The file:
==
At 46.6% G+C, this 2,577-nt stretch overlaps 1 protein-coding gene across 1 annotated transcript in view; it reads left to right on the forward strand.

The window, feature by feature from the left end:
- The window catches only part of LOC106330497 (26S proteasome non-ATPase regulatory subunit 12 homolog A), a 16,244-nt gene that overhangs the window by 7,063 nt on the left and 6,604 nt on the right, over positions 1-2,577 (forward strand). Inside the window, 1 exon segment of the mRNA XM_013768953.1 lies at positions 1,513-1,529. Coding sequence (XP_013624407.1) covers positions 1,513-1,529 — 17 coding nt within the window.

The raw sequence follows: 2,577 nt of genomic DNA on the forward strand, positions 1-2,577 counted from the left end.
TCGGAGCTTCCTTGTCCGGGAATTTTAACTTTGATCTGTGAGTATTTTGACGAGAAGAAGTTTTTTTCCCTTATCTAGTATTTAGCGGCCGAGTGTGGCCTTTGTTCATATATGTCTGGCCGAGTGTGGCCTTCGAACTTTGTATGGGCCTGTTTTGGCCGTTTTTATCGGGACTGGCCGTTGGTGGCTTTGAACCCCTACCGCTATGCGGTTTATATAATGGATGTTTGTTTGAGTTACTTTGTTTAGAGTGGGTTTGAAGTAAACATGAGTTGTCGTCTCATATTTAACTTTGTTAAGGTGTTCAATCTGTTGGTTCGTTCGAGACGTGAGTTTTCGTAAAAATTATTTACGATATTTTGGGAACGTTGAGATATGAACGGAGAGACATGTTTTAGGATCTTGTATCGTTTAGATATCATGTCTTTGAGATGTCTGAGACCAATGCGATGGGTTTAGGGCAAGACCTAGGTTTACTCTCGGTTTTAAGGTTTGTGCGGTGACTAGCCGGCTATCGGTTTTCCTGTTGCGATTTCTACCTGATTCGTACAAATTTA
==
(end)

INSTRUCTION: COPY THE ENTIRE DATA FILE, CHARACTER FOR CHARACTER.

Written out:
At 46.6% G+C, this 2,577-nt stretch overlaps 1 protein-coding gene across 1 annotated transcript in view; it reads left to right on the forward strand.

The window, feature by feature from the left end:
- The window catches only part of LOC106330497 (26S proteasome non-ATPase regulatory subunit 12 homolog A), a 16,244-nt gene that overhangs the window by 7,063 nt on the left and 6,604 nt on the right, over positions 1-2,577 (forward strand). Inside the window, 1 exon segment of the mRNA XM_013768953.1 lies at positions 1,513-1,529. Coding sequence (XP_013624407.1) covers positions 1,513-1,529 — 17 coding nt within the window.

The raw sequence follows: 2,577 nt of genomic DNA on the forward strand, positions 1-2,577 counted from the left end.
TCGGAGCTTCCTTGTCCGGGAATTTTAACTTTGATCTGTGAGTATTTTGACGAGAAGAAGTTTTTTTCCCTTATCTAGTATTTAGCGGCCGAGTGTGGCCTTTGTTCATATATGTCTGGCCGAGTGTGGCCTTCGAACTTTGTATGGGCCTGTTTTGGCCGTTTTTATCGGGACTGGCCGTTGGTGGCTTTGAACCCCTACCGCTATGCGGTTTATATAATGGATGTTTGTTTGAGTTACTTTGTTTAGAGTGGGTTTGAAGTAAACATGAGTTGTCGTCTCATATTTAACTTTGTTAAGGTGTTCAATCTGTTGGTTCGTTCGAGACGTGAGTTTTCGTAAAAATTATTTACGATATTTTGGGAACGTTGAGATATGAACGGAGAGACATGTTTTAGGATCTTGTATCGTTTAGATATCATGTCTTTGAGATGTCTGAGACCAATGCGATGGGTTTAGGGCAAGACCTAGGTTTACTCTCGGTTTTAAGGTTTGTGCGGTGACTAGCCGGCTATCGGTTTTCCTGTTGCGATTTCTACCTGATTCGTACAAATTTA